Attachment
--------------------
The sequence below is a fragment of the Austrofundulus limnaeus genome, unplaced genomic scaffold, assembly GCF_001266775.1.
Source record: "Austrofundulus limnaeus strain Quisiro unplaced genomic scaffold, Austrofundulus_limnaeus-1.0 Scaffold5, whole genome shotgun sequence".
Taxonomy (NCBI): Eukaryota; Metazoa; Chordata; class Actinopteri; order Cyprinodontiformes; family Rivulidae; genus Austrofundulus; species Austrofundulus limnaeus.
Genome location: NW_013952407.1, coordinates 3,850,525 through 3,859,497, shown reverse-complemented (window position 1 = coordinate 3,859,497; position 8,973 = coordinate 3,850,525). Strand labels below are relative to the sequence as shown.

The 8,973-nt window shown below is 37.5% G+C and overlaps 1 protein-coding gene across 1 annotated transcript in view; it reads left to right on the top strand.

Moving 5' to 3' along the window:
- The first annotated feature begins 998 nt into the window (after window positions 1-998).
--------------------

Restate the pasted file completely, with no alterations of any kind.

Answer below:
The sequence below is a fragment of the Austrofundulus limnaeus genome, unplaced genomic scaffold, assembly GCF_001266775.1.
Source record: "Austrofundulus limnaeus strain Quisiro unplaced genomic scaffold, Austrofundulus_limnaeus-1.0 Scaffold5, whole genome shotgun sequence".
Taxonomy (NCBI): Eukaryota; Metazoa; Chordata; class Actinopteri; order Cyprinodontiformes; family Rivulidae; genus Austrofundulus; species Austrofundulus limnaeus.
Genome location: NW_013952407.1, coordinates 3,850,525 through 3,859,497, shown reverse-complemented (window position 1 = coordinate 3,859,497; position 8,973 = coordinate 3,850,525). Strand labels below are relative to the sequence as shown.

The 8,973-nt window shown below is 37.5% G+C and overlaps 1 protein-coding gene across 1 annotated transcript in view; it reads left to right on the top strand.

Moving 5' to 3' along the window:
- The first annotated feature begins 998 nt into the window (after window positions 1-998).